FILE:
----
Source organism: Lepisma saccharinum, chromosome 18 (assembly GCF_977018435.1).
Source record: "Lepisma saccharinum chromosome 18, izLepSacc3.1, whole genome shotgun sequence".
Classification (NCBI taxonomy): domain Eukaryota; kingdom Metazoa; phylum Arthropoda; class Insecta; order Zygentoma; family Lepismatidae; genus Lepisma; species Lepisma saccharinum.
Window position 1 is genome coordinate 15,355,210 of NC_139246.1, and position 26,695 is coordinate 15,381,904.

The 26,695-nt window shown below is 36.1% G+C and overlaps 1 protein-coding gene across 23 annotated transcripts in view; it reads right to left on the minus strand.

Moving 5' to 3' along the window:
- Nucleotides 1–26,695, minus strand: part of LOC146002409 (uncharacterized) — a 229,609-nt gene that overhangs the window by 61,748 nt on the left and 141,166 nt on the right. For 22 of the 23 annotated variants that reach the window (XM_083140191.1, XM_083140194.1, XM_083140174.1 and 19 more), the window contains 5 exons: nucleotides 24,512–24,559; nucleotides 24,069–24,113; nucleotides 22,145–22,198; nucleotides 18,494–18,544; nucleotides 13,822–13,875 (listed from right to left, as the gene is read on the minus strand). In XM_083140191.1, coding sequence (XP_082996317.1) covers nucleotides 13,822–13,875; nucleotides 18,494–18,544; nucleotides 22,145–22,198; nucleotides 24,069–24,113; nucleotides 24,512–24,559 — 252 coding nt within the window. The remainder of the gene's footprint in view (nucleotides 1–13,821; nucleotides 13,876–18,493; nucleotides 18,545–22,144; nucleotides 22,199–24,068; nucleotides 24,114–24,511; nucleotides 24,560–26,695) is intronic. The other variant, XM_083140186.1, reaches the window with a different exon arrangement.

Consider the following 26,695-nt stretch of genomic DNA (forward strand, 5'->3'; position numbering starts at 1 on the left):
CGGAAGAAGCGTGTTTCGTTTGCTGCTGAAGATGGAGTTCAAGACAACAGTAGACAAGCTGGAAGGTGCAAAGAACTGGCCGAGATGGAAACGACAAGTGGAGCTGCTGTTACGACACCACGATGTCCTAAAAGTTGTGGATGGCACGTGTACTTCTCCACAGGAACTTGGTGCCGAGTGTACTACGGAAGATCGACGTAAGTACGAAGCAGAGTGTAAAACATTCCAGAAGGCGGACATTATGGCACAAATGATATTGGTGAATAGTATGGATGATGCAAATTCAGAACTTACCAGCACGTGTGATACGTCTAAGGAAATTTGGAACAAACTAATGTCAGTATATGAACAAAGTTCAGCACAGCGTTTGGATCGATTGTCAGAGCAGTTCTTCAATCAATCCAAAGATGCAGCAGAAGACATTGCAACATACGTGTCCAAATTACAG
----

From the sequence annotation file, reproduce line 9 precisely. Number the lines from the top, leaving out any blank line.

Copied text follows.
CGGAAGAAGCGTGTTTCGTTTGCTGCTGAAGATGGAGTTCAAGACAACAGTAGACAAGCTGGAAGGTGCAAAGAACTGGCCGAGATGGAAACGACAAGTGGAGCTGCTGTTACGACACCACGATGTCCTAAAAGTTGTGGATGGCACGTGTACTTCTCCACAGGAACTTGGTGCCGAGTGTACTACGGAAGATCGACGTAAGTACGAAGCAGAGTGTAAAACATTCCAGAAGGCGGACATTATGGCACAAATGATATTGGTGAATAGTATGGATGATGCAAATTCAGAACTTACCAGCACGTGTGATACGTCTAAGGAAATTTGGAACAAACTAATGTCAGTATATGAACAAAGTTCAGCACAGCGTTTGGATCGATTGTCAGAGCAGTTCTTCAATCAATCCAAAGATGCAGCAGAAGACATTGCAACATACGTGTCCAAATTACAG